The Hands Of Orlac (Orlacs Hände)
Austria (1924) Dir. Robert Wiene
When people have heart transplants they sometimes say they feel a little different from having it replaced by one from another person. This is psychological but may have some merit to it although it may not apply to all forms of transplant – for example, when receiving someone else’s limb.
Concert pianist Paul Orlac (Conrad Veidt) is travelling home to his loving wife Yvonne (Alexandra Sorina) when his train collides with another, causing an almighty crash. Paul survives but his hands are severely damaged. Yvonne pleads with surgeon Dr. Serra (Hans Homma) to save Paul’s hands which he can’t but has an alternative solution – a hand transplant.
The operation is a success and Paul returns home, but is psychologically damaged by the revelation of the hands belonging to a recently executed murderer named Vasseur, and thinks Vasseur’s evil is possessing his body. Unable to play the piano and now in debt, Paul goes to see his estranged father (Fritz Strassny) for a loan only to find him stabbed to death. The police investigation finds a set of fingerprints on the knife – Vasseur’s.
Based on the 1920 French novel Les Mains d’Orlac by Maurice Renard, the basic plot of The Hands Of Orlac will seem rather familiar even if you’ve not seen or heard of either this film or the book. There have been a couple of remakes, including 1935’s Mad Love and 1960’s Hands Of A Stranger, but the basic concept has been reworked, lampooned, and ripped off on numerous other occasions that it will sound old hat now.
Known as one of the early exponents of German Expressionism through his seminal work The Cabinet Of Dr. Caligari, director Robert Wiene applies this to Orlac, which doesn’t seem to have much in common with this distinctive visual style. Whereas Caligari stood out with its surreal painted angular sets, the contemporary setting meant Weine couldn’t replicate these, outside of the vast hall of the home of Paul’s father, illustrating not just his immense wealth but also his cold, austere personality.
Despite the scant opportunities to use visually impressive sets, Weine circumvents this by going in the opposite direction – the rooms in Paul’s home are large and spacious, making him look small and helpless as his paranoia grows about being possessed by Vasseur’s hands. His beloved piano for instance, sits in the middle of large drawing room and Weine uses this space to draw our Paul’s cautious approach to the instrument for the first time since the operation.
Using a wide shot in this way in is quite rare, exposing the expanse of the set rather than disguising it via a tighter shot, but it not only has the desired effect in delineating Paul’s increasing madness but also allows for the obligatory use of shadows. As Paul sits in fear of what his hands may be making him do or think, the dark areas looming above him from corner to corner are themselves like hands closing their grasp in on him.
For all the simplicity of these scenes, the opening with the train crash is huge in scope and modern in execution. In an era when this would have happened off screen, Weine shows the aftermath of the crash – people running around in shock and panic, smoke billowing out of the wrecked carriages, injured people lying on the grass or being stretchered away, and Paul the last person carried out of the wreckage.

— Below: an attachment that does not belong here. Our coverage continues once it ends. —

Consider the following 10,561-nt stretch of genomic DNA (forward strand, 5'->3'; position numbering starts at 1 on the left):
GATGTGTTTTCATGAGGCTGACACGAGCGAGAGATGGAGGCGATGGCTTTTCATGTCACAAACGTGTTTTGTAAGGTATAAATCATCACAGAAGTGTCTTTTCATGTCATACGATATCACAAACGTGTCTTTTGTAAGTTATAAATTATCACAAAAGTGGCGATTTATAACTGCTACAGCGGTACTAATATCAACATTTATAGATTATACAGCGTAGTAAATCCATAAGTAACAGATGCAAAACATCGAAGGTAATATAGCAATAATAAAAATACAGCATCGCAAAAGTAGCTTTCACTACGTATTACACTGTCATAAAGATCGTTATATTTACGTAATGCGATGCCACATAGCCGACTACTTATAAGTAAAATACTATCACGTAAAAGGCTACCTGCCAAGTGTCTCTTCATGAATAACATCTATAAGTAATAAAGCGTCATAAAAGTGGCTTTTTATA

Such rare realism from a director known a visually outlandish style but it certainly makes for a refreshing change. Some habits still die hard however, namely the acting which is typically melodramatic, and Paul’s histrionic reactions to having a murderer’s hands but this is par for the course for 1924. It ebbs and flows according to the script but there are times when it takes the viewer out of the moment.
Meanwhile, the story trundles along at a slow pace, barely hitting first gear until an hour in and often making little sense due to some odd editing. For example, the Orlacs’ maid Regine (Carmen Cartellieri) is shown writing a letter to someone refusing to do their bidding. We find out eventually who this is, but at this point it is stuck in between two relevant scenes and left to feel incongruous to the plot.
A little too late, mystery arises from the murder of Paul’s father when a series of notes written by Vasseur’s hand are designed to through the police off the scent, are revealed by a chap named Nera (Fritz Kortner). He claims Dr. Serra transplanted Vasseur’s head onto his own body and demands a million francs or he goes to the police and frames Paul for the murder.
You have to admit, it is a great angle for a scam but ten minutes isn’t enough to drag sufficient suspense out of it, even within 92 minutes. Weine wanted to showcase Conrad Veidt instead, after working with him on Caligari, in depicting Paul’s mental crumbling and internal torment rather than progress the story. With such a juicy foundation for a tense mystery drama this is a shame.
One very interesting take away for me was how much of Paul’s disturbed appearance could be found in the aesthetic of another classic Veidt performance, as Gwynplaine in The Man Who Laughs. His pale face and nervous toothy smile here shares many similarities with the rictus grin of Gwynplaine, both hiding the torment behind those smiles. There is also a chance the way Veidt walks with his arms outstretched as if he is trying to distance himself from his hands inspired Karloff’s performance as the Frankenstein Monster as well as every zombie in existence!
It might not reach its full potential as a mystery drama given its high concept, not to mention predating the first ever hand transplant by 74 years, but The Hands Of Orlac remains a worthwhile watch for fans of silent and German Expressionism cinema.